Me : A lot of what people think will be the next great innovation is nonsense. Actually, most of it is. That’s the nature of the uncharted space, it’s experimental, high risk and generally results in failure.
X : We need more reliable innovation.
X : We need a consistent method.
Me : You can’t have one ...
Me : Ok, well we can start with doctrine.
X : What’s that?
Me : Do you know the strategy cycle?
X : No
Me : Ok, let us start there ….
Me : Yes and you’re only just now learning about maps and principles.
X : Are you going to help or not?
Me : Well, you seem unwilling to learn but there is one thing …
Me : Fire staff, cut costs, buy equivalent companies to replace revenue and repeat the squeeze. Hand out dividends and kick off a share buyback scheme.
X : How is that going to help us become more successful?
Me : It’ll buy you time and keep the stock price up.
Me : Hell no. If your company is going to have any future then you should use that time for yourself and your exec team to retire.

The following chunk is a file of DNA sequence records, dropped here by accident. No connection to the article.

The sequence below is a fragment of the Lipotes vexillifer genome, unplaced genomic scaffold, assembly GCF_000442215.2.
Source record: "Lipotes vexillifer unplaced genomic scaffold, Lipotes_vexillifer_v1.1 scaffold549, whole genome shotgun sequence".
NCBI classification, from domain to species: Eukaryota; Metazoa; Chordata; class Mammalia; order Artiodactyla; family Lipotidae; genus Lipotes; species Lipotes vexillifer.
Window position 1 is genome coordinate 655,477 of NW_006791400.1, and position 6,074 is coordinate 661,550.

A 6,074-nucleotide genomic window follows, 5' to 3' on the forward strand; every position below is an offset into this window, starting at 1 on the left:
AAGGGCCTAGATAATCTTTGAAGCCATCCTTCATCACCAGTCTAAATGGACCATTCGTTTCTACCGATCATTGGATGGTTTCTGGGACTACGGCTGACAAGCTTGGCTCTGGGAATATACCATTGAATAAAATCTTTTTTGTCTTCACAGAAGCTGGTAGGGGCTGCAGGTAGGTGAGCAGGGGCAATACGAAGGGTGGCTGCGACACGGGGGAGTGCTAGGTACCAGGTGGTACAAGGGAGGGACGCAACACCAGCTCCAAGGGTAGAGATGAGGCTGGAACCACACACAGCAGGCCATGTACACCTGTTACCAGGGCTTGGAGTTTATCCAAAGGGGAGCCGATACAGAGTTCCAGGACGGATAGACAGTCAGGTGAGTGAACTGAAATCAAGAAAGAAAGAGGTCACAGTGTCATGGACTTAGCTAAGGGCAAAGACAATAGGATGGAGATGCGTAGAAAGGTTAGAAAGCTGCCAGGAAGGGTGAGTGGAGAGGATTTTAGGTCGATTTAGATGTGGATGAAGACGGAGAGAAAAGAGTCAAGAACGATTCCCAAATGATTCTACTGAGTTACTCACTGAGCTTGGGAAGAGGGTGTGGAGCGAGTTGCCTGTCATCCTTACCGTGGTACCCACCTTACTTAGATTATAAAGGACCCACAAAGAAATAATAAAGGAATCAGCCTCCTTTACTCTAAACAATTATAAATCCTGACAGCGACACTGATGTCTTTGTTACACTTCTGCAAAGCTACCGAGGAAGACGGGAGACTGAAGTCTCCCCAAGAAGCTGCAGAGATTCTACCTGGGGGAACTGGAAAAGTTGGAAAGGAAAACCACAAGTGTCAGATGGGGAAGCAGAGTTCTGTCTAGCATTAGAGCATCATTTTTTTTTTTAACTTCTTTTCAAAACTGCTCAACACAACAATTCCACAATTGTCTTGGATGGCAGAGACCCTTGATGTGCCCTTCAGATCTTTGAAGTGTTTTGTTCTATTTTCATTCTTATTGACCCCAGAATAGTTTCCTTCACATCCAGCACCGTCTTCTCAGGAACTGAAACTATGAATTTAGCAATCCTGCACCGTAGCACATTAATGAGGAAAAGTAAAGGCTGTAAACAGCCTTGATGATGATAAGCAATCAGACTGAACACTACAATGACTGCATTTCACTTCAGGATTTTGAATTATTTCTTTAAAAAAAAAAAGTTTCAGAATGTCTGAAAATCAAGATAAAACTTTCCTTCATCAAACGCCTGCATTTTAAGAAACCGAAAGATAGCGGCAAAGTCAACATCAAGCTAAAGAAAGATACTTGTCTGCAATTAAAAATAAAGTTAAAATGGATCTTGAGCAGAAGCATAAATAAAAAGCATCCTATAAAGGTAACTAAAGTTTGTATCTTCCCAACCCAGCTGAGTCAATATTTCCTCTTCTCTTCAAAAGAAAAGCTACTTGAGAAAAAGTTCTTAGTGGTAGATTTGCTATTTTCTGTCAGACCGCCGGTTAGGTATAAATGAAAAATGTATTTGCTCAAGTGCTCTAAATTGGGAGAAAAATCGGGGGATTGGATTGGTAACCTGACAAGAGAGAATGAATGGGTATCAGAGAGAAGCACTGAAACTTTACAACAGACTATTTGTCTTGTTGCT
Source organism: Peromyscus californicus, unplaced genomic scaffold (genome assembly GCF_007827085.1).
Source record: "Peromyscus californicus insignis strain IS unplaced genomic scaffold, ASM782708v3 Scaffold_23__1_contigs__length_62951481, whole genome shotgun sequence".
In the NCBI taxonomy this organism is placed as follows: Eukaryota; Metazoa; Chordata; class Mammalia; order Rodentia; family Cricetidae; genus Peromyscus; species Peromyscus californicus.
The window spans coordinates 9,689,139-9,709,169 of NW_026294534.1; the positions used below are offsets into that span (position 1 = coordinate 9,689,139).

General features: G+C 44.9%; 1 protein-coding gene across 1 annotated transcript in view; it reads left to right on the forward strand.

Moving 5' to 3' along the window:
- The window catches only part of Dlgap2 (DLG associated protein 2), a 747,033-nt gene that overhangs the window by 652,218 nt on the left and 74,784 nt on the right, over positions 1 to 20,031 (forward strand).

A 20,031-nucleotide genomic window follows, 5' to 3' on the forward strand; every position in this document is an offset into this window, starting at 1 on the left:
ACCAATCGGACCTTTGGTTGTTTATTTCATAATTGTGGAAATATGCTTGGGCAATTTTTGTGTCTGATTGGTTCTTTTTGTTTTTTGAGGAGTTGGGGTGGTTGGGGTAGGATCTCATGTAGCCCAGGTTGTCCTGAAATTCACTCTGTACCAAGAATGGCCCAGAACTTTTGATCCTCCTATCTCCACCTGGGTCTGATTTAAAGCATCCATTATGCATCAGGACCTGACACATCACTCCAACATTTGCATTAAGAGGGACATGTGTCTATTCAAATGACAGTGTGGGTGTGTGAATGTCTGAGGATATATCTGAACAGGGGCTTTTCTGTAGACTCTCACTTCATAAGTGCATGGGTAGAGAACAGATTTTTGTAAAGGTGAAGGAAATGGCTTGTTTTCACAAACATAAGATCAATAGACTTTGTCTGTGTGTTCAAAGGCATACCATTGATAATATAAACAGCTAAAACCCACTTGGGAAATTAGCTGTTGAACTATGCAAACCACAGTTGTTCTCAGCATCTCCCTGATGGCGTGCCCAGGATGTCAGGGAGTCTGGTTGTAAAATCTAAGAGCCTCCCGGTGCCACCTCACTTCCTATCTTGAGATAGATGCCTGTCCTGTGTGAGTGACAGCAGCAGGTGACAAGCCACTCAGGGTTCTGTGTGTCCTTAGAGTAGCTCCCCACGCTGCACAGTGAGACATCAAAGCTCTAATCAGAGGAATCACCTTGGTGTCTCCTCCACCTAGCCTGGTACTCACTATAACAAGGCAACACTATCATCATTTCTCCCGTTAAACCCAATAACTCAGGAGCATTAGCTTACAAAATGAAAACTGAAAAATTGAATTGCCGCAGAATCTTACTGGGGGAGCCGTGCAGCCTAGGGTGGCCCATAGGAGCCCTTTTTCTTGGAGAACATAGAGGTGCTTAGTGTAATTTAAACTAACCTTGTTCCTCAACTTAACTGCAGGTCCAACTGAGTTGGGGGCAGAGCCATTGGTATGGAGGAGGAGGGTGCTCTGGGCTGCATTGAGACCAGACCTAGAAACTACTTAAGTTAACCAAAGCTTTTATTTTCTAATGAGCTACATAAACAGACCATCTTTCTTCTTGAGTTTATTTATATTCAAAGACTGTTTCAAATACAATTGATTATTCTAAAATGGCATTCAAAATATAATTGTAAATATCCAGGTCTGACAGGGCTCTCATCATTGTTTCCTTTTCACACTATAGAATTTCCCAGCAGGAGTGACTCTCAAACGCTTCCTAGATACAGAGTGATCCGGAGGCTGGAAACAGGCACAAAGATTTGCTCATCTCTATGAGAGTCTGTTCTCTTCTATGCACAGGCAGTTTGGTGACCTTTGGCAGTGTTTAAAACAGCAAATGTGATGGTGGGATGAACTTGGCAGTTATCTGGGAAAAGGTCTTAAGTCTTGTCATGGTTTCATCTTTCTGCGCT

Me : Look, you run the company with no maps which means you probably don't understand user needs, components involved, duplication and you'll be riddled with misalignment, lack of communication & learning and magic solutions - Let's AI, Spotify, Agile ...
Me : Because almost everyone else is a mess as well. A few aren't and I'm afraid your competitors of the future won't be as trivial and simple to fight against as the the competitors of the past. Either adapt or get out of the way. Your choice.
Me : This is my friendly mood. I've always saved the really grumpy face for those who work for me and don't think about context. Situational awareness is not a nice to have in my book.
Me : If you don't understand the landscape, if you can't anticipate or communicate or learn or challenge effectively, if you can't organise or work out where to attack or what type of people you need then leadership is irrelevant.